Emerging Lesbian Voices from Japan

Emerging Lesbian Voices from Japan

Emerging Lesbian Voices from Japan

Emerging Lesbian Voices from Japan


Lesbian Sexuality has remained largely ignored in Japan despite increasing exposure of disadvantaged minority groups, including gay men. This book is the first comprehensive academic exploration of contemporary lesbian sexuality in Japanese society. The author employs an interdisciplinary approach and this book will be of great value to those working or interested in the areas of Japanese, lesbian and gender studies as well as Japanese history, anthropology and cultural studies.


In America and the West, when I read about people who have come out, it's as if hiding the fact that you're a lesbian is really bad. They seem to think that telling your parents is the way to go about forming a relationship with them, even if you end up fighting. I think that's really different to Japan, where it's thought that hiding it is kinder to your parents.


As discussed above, sex is rarely talked about within Japanese households. References to heterosexual kinship are, however, ubiquitous. Indeed, as Foucault argues, the lack of overt discussions about sex cannot be equated with repression, for a discourse on sex and sexuality has to exist to be repressed or seemingly made insignificant and invisible (Foucault 1978). Moreover, the assertion that gender/sexuality and kinship are mutually exclusive domains of study is highly problematic. Rather, as Yanigasako and Collier have demonstrated, they in fact 'constitute a single field' (1987:15). Hence, all areas of contemporary Japanese kinship relations are premised on a hierarchical genealogical grid in which the heterosexual nuclear family is accepted as the ideal form.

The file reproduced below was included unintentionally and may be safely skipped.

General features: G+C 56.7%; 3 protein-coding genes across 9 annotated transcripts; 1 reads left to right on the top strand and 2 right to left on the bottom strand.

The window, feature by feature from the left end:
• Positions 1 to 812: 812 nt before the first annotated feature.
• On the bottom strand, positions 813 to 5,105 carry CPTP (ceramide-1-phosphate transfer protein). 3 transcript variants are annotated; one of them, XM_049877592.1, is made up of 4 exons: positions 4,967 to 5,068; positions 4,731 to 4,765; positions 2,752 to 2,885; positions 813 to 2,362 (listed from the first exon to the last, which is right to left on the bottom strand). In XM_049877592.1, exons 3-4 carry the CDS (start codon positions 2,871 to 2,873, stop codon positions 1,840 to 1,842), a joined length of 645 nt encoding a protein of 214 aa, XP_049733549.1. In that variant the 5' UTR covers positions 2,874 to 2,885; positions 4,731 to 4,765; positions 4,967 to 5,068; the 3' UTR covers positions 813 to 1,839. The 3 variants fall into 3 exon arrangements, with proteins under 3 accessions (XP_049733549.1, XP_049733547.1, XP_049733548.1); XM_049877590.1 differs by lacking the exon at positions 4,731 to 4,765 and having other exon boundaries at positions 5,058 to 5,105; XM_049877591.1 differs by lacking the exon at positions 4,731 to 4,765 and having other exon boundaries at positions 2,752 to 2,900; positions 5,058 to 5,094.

The centrality of heterosexism is both overtly and covertly built into constructions of kazoku through such institutionalised norms as the sexual division of labour, gendered spheres, motherhood and work practices which sustain a particular family type as privileged. As such both the act of (hetero)sex and (hetero)sexual practices of individual family members as well as the ideological construct of kazoku as a bounded unit are kept under surveillance and normalisation (Foucault 1979:195-228) within all areas of social and cultural discourse. This makes it extremely difficult to discuss sex, let alone sexuality in such familial groupings (Weston 1991:43). Thus, on the surface it appears that 'coming out' to family members in Japan holds similar difficulties as it does for Anglo-European lesbians. Yet there are significant differences. Weston found in her study of lesbian and gay kinship relations in the Bay area of San Francisco that:

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